This section is from the book "Practical Dietetics With Special Reference To Diet In Disease", by William Gilman Thompson. Also available from Amazon: Practical Dietetics with Special Reference to Diet in Disease.
Tannin is an astringent of vegetable origin which exists in tea, coffee, and many wines, especially the red wines, and as such it is worthy of brief separate consideration. It possesses no nutrient power whatever, and is mainly of interest to the dietetist from the harm it may occasion if taken too freely. In strong solution it precipitates the ferment of the gastric juice and renders it inert, and also gives rise to constipation by its astringency, which affects the mucous membrane of the intestine. For these reasons strong tea or tea drunk to excess materially hinders gastric digestion.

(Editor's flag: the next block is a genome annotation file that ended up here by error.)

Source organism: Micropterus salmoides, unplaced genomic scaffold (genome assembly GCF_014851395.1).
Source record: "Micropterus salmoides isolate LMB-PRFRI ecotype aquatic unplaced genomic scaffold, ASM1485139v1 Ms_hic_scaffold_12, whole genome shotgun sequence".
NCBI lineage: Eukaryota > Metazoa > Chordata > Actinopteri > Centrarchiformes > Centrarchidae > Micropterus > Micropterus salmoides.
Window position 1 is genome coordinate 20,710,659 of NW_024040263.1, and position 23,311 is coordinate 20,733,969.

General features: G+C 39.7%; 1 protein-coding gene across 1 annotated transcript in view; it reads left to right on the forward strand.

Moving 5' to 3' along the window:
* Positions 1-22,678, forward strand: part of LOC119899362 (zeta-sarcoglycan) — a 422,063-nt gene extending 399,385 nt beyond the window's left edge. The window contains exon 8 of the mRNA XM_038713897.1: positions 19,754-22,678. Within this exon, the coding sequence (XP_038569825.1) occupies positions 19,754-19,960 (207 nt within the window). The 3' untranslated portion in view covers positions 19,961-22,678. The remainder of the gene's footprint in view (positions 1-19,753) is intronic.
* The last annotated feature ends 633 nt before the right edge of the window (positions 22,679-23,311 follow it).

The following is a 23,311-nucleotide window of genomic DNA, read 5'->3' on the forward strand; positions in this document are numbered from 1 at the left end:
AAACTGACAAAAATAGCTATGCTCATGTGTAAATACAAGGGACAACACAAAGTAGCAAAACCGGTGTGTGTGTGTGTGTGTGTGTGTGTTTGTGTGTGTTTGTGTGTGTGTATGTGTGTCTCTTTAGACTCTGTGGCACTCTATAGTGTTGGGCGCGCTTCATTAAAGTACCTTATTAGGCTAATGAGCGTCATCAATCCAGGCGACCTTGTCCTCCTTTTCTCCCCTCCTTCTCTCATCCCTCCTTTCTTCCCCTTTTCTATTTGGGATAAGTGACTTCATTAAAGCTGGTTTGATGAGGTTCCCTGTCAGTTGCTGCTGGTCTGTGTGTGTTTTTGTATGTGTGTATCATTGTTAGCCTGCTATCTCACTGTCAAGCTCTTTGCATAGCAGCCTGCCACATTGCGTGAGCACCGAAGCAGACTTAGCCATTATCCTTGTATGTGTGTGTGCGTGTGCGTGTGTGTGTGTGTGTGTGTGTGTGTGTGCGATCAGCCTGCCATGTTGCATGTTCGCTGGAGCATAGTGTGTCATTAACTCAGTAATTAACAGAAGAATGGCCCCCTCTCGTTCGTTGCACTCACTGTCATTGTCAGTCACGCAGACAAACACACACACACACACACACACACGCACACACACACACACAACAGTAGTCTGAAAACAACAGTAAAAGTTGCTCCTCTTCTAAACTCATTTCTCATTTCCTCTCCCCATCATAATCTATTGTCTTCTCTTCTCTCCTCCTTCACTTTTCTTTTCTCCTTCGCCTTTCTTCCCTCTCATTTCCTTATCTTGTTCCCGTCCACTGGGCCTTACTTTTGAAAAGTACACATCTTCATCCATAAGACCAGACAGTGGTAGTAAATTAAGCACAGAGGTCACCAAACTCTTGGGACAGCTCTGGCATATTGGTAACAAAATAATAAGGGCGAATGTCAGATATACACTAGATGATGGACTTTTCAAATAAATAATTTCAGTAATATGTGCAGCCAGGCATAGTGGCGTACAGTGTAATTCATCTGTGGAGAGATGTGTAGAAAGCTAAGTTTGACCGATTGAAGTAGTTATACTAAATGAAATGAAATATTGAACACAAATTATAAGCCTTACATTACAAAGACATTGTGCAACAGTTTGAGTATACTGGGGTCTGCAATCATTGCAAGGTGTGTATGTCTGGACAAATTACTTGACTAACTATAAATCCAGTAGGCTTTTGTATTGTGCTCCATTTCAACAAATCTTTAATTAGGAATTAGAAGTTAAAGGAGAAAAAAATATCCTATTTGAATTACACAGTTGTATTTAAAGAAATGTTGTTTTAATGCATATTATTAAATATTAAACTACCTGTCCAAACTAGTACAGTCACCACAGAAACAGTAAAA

According to Fraser, the tannin in tea interferes with the digestion of fresh meat, but to a less extent with that of dried or smoked meat, such as tongue or ham, the fibres of which are already shrunken by curing.
Coffee contains much less tannin than tea, thus it has not the same effect upon the alimentary canal, in fact, it may be laxative.
Tannin is contained in red wines in considerable quantity, hence clarets are mildly astringent and constipating.
Tannin is useful for a variety of local astringent applications.